This is a guest post from Sathiya Shunmugasundaram, Gnani Dathathreya, and Jeff Storey from the Capital One Technology team.

—————–

At Capital One, we are rapidly embracing cloud-native microservices architectures and applying them to both existing and new workloads. To advance microservices adoption, increase efficiencies of cloud resources and decouple application layer from the underlying infrastructure, we are starting to use Docker to containerize the workloads and Amazon EC2 Container Service (Amazon ECS) to manage them.

Docker enables environment consistency and allows us to spin up new containers in a location (Dev / QA / Performance / Prod) of choice in seconds vs. minutes / hours / days it used to take us in the past.

Amazon ECS gives us a platform to manage Docker containers with no hassle. We chose ECS because of its simplicity in deploying and managing containers. Our API platform is an early adopter and ECS-based deployments quickly became the norm for managing the lifecycle of stateless workloads.

Container orchestration has traditionally been challenging. With the Elastic Load Balancing Classic Load Balancer, we have had limitations routing to multiple ports on the same server and are also unable to route services based on context, which meant that we needed to use one load balancer per service. By using open source software like Consul, Nginx, and registrator it was possible to achieve dynamic service discovery and context based routing but at the cost of adding more complexity and costs for running these additional components.

This post shows how the arrival of the Application Load Balancer has significantly simplified Docker based deployments on ECS and enabled delivering microservices in the cloud with enterprise class capabilities like service discovery, health checks, and load balancing.

Overview of Application Load Balancer

With the announcement of the new Application Load Balancer, we can take advantage of several out of the box features that are readily integrated with ECS. With dynamic port mapping option for containers we can simply register a service with a load balancer, and ECS transparently manages the registration and de-registration of Docker containers. We no longer need to know the host port ahead of time, as the load balancer automatically detects it and dynamically reconfigures itself. In addition to the port mapping, we also get all the features of traditional load balancers, like health checking, connection draining and access logs to name a few.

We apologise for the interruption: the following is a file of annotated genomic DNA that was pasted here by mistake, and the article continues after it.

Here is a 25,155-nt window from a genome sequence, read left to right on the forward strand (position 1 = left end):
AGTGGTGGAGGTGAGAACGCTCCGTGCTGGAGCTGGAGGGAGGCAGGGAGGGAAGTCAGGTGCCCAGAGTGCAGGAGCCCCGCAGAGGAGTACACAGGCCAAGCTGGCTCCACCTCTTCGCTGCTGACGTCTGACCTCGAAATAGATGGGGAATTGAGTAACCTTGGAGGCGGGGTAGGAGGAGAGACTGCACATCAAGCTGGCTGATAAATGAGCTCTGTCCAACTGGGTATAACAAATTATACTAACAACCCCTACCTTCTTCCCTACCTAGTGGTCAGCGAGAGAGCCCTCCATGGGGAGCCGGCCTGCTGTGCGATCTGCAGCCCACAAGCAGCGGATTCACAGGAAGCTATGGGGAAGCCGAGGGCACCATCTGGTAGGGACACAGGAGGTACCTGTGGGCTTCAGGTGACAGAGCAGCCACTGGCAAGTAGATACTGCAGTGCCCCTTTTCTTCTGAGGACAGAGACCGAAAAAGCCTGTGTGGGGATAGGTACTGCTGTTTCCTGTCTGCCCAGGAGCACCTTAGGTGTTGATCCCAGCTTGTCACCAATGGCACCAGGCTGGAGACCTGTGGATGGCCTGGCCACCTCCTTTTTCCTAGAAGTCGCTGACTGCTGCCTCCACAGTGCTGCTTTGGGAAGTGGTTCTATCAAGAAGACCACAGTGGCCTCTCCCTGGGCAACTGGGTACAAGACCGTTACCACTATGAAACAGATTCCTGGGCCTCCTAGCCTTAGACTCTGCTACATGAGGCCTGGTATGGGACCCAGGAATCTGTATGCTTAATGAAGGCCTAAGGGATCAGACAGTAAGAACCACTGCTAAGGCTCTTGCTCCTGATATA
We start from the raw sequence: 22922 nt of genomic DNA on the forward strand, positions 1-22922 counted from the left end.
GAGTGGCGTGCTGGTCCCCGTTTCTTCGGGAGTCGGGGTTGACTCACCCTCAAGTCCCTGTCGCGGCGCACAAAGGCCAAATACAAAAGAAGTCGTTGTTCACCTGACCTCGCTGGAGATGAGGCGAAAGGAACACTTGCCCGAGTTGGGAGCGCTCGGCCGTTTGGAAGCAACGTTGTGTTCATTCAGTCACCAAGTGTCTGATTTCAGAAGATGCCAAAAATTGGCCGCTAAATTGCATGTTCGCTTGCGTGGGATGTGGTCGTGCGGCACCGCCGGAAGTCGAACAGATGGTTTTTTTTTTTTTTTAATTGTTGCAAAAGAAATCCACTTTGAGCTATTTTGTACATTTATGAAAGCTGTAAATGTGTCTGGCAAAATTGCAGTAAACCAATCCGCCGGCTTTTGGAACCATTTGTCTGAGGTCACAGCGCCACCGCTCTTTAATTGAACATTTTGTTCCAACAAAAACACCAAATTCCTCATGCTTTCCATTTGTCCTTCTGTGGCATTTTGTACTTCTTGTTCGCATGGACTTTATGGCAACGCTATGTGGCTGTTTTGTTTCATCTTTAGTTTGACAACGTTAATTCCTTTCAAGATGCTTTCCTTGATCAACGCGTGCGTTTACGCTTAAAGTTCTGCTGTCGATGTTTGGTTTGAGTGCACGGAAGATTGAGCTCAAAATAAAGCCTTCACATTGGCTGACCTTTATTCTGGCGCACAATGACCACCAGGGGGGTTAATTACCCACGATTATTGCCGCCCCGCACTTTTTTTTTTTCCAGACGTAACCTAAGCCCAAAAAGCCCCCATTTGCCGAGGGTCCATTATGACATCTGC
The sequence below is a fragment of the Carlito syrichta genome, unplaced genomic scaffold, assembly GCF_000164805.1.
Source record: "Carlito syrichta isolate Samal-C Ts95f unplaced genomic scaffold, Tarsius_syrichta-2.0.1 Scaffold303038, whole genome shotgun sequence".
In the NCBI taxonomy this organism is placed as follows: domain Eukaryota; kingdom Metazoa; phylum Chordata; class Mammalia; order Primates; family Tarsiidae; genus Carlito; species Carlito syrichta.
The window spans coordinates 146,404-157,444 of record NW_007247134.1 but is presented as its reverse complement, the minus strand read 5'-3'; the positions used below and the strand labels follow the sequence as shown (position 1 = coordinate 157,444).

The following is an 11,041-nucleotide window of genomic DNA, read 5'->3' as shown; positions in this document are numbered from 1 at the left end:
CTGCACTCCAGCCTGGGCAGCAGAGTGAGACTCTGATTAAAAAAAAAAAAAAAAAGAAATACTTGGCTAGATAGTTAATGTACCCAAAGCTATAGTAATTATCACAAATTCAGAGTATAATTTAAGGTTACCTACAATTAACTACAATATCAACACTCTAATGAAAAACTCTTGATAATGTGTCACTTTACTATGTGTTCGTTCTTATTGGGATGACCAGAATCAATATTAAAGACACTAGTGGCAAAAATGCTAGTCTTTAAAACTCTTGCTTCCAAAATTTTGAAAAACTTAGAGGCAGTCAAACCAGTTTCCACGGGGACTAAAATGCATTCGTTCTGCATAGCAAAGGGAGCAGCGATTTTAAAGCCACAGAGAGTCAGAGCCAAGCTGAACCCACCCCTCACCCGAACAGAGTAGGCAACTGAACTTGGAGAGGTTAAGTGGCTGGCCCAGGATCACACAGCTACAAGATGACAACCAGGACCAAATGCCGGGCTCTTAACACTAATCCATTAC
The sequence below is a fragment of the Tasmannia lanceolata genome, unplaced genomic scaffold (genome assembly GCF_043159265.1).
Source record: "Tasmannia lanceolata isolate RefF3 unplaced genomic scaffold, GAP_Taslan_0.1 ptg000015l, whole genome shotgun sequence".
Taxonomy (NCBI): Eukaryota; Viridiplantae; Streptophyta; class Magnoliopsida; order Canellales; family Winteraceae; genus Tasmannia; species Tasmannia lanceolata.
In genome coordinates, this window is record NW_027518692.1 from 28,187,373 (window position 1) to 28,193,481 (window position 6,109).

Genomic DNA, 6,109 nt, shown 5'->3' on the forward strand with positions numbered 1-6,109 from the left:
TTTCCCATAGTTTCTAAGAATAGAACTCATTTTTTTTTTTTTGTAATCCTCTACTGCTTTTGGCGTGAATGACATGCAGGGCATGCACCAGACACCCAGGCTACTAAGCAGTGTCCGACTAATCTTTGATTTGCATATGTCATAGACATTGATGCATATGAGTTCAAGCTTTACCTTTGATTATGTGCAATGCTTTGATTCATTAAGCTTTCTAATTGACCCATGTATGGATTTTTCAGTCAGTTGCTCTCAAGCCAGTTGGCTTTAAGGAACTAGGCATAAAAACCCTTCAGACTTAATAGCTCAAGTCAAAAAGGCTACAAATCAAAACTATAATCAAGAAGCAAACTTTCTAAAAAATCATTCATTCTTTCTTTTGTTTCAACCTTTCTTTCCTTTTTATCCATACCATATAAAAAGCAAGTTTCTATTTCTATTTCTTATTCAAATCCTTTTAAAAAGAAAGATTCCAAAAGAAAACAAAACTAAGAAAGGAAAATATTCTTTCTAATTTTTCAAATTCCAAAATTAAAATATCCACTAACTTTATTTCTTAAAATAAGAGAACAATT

Similar to EC2 Auto Scaling, ECS also has the ability to auto scale services based on CloudWatch alarms. This functionality is critical as it allows us to scale-in or scale-out based on demand. This feature coupled with the new Application Load Balancer gives us fully-featured container orchestration. The pace at which we can now spin up new applications on ECS has greatly improved and we can spend much less time managing orchestration tools.

The Application Load Balancer also introduces path-based routing. This feature allows us to easily map different URL paths to different services. In a traditional monolithic application, URL paths are often used to denote different parts of the application, for example, http://.com/service1 and http://.com/service2.

Traditionally this was done using a context root in an application server or by using different load balancers for each service. With the new path-based routing, these parts of the application can be split into individual ECS-backed services without changing the existing URL patterns. This makes migrating applications seamless, as clients can continue to call the same URLs. A large monolithic application with many subcontexts like www.example.com/orders, www.example.com/inventory can be refactored into smaller micro services and each such path can be directed to a different target group of servers such as an ECS Service with Docker containers.